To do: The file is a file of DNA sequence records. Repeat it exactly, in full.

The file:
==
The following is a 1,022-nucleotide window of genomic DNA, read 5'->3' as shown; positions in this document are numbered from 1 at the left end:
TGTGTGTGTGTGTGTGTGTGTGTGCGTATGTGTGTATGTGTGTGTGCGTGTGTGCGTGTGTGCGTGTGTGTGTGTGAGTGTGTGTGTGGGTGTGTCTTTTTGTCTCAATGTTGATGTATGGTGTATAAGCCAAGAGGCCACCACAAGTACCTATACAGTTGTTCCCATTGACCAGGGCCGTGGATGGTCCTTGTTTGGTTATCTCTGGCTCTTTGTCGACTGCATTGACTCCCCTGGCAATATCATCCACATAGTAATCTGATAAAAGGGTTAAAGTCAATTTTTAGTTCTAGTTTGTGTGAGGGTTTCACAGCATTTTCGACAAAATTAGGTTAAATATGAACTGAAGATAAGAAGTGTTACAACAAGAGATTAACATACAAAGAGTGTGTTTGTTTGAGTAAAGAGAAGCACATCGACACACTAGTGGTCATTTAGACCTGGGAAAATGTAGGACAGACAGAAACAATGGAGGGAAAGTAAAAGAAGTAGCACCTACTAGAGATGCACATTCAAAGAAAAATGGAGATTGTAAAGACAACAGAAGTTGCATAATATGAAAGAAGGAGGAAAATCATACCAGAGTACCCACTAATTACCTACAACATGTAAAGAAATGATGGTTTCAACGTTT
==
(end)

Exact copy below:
The following is a 1,022-nucleotide window of genomic DNA, read 5'->3' as shown; positions in this document are numbered from 1 at the left end:
TGTGTGTGTGTGTGTGTGTGTGTGCGTATGTGTGTATGTGTGTGTGCGTGTGTGCGTGTGTGCGTGTGTGTGTGTGAGTGTGTGTGTGGGTGTGTCTTTTTGTCTCAATGTTGATGTATGGTGTATAAGCCAAGAGGCCACCACAAGTACCTATACAGTTGTTCCCATTGACCAGGGCCGTGGATGGTCCTTGTTTGGTTATCTCTGGCTCTTTGTCGACTGCATTGACTCCCCTGGCAATATCATCCACATAGTAATCTGATAAAAGGGTTAAAGTCAATTTTTAGTTCTAGTTTGTGTGAGGGTTTCACAGCATTTTCGACAAAATTAGGTTAAATATGAACTGAAGATAAGAAGTGTTACAACAAGAGATTAACATACAAAGAGTGTGTTTGTTTGAGTAAAGAGAAGCACATCGACACACTAGTGGTCATTTAGACCTGGGAAAATGTAGGACAGACAGAAACAATGGAGGGAAAGTAAAAGAAGTAGCACCTACTAGAGATGCACATTCAAAGAAAAATGGAGATTGTAAAGACAACAGAAGTTGCATAATATGAAAGAAGGAGGAAAATCATACCAGAGTACCCACTAATTACCTACAACATGTAAAGAAATGATGGTTTCAACGTTT